More than 2.4 million households discontinued their participation in the nation’s food stamp program since President Donald Trump’s first full month in office in 2017, according to the latest U.S. Department of Agriculture (USDA) data.
The most recent USDA data showed that 2,424,901 families stopped using food stamps under the Supplemental Nutrition Assistance Program (SNAP), between February 2017— when Trump finished his first full month as president— and October 2019.
Individual participation has taken a nosedive as well, with 5,891,110 individuals cutting ties with SNAP, according to the USDA.
There are currently 36,406,681 individuals and 18,513,002 households enrolled in the food stamp program. Still, USDA officials say the 2020 data is “preliminary” given that the data may include disaster assistance.
When Trump took office, 42,297,791 individuals and 20,937,903 households were enrolled in SNAP.
But it was before Trump took office that enrollment in food stamps surged and then plunged.
Individual and household participation in SNAP had consistently declined overall since 2013, when the Obama administration was in power, and enrollment in the program reached its peak in U.S. history.
At the Great Recession’s height during former President Barack Obama’s first term in office, enrollment in SNAP grew by 135 percent and cost taxpayers $78 billion.
Food stamp enrollment plunged after state legislatures passed work requirement reform measures to curb dependency on welfare, requiring food stamp recipients to work, volunteer, attend school, or receive job training for 20 hours per week.
Enrollment has continued to decline under Trump, but the Trump administration has taken welfare reform measures a step further by taking work requirement legislation found in the states nationwide.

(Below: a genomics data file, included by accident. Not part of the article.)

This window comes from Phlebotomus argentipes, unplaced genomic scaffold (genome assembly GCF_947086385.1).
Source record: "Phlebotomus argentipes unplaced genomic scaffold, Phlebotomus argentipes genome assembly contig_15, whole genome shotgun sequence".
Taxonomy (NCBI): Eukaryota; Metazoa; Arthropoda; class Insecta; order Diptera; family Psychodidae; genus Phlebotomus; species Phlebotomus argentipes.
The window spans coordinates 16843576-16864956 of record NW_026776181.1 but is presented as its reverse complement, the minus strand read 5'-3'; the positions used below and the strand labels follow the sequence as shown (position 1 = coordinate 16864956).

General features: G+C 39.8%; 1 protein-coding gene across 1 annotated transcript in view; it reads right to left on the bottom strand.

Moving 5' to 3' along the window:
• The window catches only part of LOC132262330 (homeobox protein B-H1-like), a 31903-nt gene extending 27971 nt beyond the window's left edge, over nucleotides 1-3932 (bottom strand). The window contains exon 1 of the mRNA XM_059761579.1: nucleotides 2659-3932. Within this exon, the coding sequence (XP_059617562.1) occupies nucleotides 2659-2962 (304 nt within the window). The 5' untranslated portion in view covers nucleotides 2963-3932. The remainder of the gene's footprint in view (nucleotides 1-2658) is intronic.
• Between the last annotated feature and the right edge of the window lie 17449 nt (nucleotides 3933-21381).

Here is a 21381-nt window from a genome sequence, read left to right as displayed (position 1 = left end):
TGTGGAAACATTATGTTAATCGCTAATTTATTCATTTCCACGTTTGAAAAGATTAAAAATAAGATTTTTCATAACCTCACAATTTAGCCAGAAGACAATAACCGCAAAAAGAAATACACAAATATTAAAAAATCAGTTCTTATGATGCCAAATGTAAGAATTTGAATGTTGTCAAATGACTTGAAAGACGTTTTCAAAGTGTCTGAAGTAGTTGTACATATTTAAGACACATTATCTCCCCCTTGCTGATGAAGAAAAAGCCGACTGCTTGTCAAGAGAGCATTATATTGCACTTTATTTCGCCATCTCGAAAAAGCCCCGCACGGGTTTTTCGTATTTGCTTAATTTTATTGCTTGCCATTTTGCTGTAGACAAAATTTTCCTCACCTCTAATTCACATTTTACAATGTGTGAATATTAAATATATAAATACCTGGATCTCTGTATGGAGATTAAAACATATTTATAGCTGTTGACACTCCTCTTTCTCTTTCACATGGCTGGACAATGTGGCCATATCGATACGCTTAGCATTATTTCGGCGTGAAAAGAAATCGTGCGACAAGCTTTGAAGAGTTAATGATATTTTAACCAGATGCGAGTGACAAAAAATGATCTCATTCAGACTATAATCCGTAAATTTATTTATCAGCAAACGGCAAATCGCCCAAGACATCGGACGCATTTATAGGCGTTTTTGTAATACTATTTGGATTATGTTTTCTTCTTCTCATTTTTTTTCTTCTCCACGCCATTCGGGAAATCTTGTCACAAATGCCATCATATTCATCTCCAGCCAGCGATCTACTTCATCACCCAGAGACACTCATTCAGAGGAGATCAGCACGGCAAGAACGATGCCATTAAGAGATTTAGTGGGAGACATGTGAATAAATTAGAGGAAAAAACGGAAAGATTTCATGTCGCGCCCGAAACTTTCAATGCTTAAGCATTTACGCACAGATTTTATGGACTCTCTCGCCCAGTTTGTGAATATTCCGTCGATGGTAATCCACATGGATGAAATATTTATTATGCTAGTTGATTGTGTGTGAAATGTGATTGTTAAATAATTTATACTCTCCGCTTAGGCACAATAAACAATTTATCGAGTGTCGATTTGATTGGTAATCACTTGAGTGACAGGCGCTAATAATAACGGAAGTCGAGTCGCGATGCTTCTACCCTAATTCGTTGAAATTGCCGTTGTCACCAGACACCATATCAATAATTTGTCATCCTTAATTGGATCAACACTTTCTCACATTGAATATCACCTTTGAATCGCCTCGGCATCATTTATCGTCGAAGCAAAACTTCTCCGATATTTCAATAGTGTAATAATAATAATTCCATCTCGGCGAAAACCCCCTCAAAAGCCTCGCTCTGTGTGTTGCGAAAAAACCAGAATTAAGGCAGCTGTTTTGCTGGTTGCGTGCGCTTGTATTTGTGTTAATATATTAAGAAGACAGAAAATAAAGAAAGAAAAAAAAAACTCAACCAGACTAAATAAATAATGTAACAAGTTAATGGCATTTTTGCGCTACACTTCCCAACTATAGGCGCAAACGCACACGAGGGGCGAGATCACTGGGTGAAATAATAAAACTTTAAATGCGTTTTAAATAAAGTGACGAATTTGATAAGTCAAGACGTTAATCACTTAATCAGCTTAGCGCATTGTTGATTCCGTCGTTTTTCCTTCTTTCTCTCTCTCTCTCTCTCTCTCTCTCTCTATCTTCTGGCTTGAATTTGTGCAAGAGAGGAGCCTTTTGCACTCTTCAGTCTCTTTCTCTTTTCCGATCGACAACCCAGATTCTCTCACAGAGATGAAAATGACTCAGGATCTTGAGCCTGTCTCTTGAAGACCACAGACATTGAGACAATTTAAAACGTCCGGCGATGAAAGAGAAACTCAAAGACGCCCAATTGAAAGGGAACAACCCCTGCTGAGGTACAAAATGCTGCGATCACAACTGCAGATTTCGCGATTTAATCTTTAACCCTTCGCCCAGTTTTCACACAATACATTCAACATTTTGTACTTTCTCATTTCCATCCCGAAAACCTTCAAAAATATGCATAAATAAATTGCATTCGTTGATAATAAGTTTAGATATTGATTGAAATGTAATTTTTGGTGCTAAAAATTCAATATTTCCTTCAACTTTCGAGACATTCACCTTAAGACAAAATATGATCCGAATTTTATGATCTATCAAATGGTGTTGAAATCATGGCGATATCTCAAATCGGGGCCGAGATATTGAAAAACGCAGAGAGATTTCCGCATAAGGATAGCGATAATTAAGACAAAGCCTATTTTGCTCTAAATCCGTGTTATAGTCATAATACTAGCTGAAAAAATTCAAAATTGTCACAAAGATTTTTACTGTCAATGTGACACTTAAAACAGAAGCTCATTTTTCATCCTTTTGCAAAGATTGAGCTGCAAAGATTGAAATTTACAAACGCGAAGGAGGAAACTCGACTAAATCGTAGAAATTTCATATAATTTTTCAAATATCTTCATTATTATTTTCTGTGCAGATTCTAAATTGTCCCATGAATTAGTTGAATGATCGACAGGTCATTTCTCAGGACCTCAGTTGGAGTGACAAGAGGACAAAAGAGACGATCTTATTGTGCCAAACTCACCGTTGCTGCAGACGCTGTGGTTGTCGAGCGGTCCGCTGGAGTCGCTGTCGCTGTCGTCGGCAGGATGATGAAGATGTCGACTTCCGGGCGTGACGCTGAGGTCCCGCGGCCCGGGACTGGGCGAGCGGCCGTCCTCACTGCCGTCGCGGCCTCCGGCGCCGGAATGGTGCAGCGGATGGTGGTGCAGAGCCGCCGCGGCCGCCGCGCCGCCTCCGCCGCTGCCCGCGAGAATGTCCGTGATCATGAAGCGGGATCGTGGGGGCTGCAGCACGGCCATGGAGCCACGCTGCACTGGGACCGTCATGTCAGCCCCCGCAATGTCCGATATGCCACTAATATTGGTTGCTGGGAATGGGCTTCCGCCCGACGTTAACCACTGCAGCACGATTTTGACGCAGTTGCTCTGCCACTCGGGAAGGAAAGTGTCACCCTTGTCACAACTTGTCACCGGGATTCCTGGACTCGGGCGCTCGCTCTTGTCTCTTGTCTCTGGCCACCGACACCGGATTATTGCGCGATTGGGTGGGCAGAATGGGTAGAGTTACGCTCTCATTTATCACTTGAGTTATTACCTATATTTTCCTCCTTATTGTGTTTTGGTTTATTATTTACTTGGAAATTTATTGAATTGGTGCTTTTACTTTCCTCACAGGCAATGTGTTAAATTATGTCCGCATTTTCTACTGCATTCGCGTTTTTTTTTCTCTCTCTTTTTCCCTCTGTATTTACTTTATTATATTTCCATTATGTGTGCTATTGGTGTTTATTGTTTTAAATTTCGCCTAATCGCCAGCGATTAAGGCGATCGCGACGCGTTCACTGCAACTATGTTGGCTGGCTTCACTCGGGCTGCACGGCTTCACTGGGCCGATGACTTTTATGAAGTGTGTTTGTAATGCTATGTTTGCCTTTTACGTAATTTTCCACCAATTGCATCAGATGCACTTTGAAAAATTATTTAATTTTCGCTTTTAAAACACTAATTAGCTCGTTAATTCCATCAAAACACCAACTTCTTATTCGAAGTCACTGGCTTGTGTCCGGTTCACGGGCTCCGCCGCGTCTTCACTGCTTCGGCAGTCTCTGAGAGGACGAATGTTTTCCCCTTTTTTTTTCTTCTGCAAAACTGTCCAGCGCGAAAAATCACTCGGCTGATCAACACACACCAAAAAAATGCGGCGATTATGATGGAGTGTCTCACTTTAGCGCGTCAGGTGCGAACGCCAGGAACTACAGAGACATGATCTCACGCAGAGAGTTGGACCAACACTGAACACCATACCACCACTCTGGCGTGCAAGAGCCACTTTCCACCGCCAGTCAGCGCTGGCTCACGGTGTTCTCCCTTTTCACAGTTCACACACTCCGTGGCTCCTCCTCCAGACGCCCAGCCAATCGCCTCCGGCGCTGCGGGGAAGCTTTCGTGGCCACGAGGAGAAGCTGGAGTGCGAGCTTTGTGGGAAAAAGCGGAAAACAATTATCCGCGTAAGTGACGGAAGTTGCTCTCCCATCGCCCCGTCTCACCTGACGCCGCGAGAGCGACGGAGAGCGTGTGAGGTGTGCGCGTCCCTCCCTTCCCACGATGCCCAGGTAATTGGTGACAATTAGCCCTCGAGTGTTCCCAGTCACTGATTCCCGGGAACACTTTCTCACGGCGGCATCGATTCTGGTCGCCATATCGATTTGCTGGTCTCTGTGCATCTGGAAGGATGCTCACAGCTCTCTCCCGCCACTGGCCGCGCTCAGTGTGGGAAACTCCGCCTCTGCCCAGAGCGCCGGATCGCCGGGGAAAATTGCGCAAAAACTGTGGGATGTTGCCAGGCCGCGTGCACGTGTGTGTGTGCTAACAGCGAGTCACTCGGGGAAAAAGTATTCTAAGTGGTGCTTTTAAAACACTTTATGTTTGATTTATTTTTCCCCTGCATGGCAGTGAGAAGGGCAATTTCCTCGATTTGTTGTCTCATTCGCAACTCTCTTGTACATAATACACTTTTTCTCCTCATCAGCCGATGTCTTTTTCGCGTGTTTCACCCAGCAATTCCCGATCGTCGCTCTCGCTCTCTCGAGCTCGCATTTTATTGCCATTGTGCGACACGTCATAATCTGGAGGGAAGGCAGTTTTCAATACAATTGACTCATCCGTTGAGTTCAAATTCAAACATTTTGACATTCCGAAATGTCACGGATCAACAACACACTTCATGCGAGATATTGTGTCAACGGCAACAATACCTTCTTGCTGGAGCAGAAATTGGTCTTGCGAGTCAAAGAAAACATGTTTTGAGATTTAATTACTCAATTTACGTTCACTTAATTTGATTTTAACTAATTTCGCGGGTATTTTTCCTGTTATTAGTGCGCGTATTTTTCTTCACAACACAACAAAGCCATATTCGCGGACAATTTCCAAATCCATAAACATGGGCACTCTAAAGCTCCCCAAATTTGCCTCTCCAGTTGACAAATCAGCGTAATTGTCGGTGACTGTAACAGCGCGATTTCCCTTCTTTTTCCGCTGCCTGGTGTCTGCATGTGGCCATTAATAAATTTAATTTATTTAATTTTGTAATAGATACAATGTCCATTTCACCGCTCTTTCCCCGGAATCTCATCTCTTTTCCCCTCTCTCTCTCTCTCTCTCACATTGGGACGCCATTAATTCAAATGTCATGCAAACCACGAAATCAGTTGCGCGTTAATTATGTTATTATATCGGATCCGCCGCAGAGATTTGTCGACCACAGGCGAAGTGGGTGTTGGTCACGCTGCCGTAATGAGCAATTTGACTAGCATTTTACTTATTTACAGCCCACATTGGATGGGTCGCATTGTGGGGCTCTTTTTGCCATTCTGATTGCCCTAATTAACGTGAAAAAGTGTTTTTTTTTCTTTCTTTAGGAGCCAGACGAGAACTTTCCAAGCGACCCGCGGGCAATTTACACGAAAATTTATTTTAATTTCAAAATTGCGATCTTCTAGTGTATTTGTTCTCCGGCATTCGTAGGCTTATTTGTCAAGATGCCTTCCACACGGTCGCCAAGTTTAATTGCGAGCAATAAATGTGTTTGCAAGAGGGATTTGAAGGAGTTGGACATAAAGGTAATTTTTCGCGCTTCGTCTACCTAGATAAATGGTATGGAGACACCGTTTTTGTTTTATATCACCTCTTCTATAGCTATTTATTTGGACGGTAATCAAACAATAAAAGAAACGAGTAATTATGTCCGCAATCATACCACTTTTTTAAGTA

Breitbart News reported in December that the USDA recently finalized a SNAP proposal stating that those who are able-bodied and between the ages of 18-49 and without children or dependents who receive food stamps for more than three months in a 36-month period must work, go to school, receive job training, or volunteer to receive benefits.
The rule, which goes into effect on April 1, does not apply to those who are over 50-years-old, pregnant, disabled, or caretakers for children.
The law allows states to waive out of this time limit requirement due to poor economic conditions, but before the rule was put into place, areas with unemployment as low as 2.5 percent were eligible for waivers, according to the USDA.
The USDA estimates that approximately 755,000 people would discontinue participating in the nation’s food stamp program under the work requirements rule, and the rule would reduce federal spending by $5.5 billion over five years.
Not too long after the USDA’s final rule was passed, Democrat attorneys general representing 14 states, Washington, DC, and New York City, sued the Trump administration for eliminating states’ ability to waive work requirements in areas with poor economic conditions.
Attorneys general representing the states and the cities argued that the justification for the work requirements rule ignored local labor market conditions, the Washington Post reported.
ABC News reported that the lawsuit is being filed in the U.S. District Court for the District of Columbia and requests that the court issue an injunction before the rule takes effect on April 1.
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